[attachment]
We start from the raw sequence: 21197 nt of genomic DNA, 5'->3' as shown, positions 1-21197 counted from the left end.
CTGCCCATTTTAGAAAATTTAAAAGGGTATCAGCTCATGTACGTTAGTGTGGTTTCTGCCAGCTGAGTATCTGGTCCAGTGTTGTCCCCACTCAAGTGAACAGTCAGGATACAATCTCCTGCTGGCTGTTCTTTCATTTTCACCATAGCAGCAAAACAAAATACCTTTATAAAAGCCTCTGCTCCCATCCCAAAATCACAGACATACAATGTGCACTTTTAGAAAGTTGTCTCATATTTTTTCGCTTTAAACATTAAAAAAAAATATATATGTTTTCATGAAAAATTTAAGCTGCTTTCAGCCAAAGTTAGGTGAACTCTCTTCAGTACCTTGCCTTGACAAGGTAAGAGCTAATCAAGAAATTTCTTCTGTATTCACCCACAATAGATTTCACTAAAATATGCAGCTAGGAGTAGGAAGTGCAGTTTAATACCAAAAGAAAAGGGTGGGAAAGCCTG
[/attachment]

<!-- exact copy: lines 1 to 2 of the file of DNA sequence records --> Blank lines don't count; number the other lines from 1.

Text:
We start from the raw sequence: 21197 nt of genomic DNA, 5'->3' as shown, positions 1-21197 counted from the left end.
CTGCCCATTTTAGAAAATTTAAAAGGGTATCAGCTCATGTACGTTAGTGTGGTTTCTGCCAGCTGAGTATCTGGTCCAGTGTTGTCCCCACTCAAGTGAACAGTCAGGATACAATCTCCTGCTGGCTGTTCTTTCATTTTCACCATAGCAGCAAAACAAAATACCTTTATAAAAGCCTCTGCTCCCATCCCAAAATCACAGACATACAATGTGCACTTTTAGAAAGTTGTCTCATATTTTTTCGCTTTAAACATTAAAAAAAAATATATATGTTTTCATGAAAAATTTAAGCTGCTTTCAGCCAAAGTTAGGTGAACTCTCTTCAGTACCTTGCCTTGACAAGGTAAGAGCTAATCAAGAAATTTCTTCTGTATTCACCCACAATAGATTTCACTAAAATATGCAGCTAGGAGTAGGAAGTGCAGTTTAATACCAAAAGAAAAGGGTGGGAAAGCCTG